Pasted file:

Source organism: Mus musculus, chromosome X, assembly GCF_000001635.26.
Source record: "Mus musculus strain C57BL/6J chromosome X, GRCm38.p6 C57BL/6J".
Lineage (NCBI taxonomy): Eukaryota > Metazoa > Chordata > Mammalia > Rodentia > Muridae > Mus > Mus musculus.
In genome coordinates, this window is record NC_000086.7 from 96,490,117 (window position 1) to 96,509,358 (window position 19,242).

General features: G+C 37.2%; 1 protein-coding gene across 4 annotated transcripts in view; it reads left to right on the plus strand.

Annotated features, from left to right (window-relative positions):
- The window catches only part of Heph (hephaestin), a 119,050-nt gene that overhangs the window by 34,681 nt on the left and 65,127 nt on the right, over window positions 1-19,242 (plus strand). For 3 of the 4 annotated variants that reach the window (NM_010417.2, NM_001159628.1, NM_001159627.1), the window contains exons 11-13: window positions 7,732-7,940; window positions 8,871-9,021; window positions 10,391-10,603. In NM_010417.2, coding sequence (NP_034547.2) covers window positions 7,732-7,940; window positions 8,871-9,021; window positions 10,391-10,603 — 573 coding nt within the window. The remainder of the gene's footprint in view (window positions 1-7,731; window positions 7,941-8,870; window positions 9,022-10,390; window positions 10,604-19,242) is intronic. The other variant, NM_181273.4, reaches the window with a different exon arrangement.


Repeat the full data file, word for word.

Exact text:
Source organism: Mus musculus, chromosome X, assembly GCF_000001635.26.
Source record: "Mus musculus strain C57BL/6J chromosome X, GRCm38.p6 C57BL/6J".
Lineage (NCBI taxonomy): Eukaryota > Metazoa > Chordata > Mammalia > Rodentia > Muridae > Mus > Mus musculus.
In genome coordinates, this window is record NC_000086.7 from 96,490,117 (window position 1) to 96,509,358 (window position 19,242).

General features: G+C 37.2%; 1 protein-coding gene across 4 annotated transcripts in view; it reads left to right on the plus strand.

Annotated features, from left to right (window-relative positions):
- The window catches only part of Heph (hephaestin), a 119,050-nt gene that overhangs the window by 34,681 nt on the left and 65,127 nt on the right, over window positions 1-19,242 (plus strand). For 3 of the 4 annotated variants that reach the window (NM_010417.2, NM_001159628.1, NM_001159627.1), the window contains exons 11-13: window positions 7,732-7,940; window positions 8,871-9,021; window positions 10,391-10,603. In NM_010417.2, coding sequence (NP_034547.2) covers window positions 7,732-7,940; window positions 8,871-9,021; window positions 10,391-10,603 — 573 coding nt within the window. The remainder of the gene's footprint in view (window positions 1-7,731; window positions 7,941-8,870; window positions 9,022-10,390; window positions 10,604-19,242) is intronic. The other variant, NM_181273.4, reaches the window with a different exon arrangement.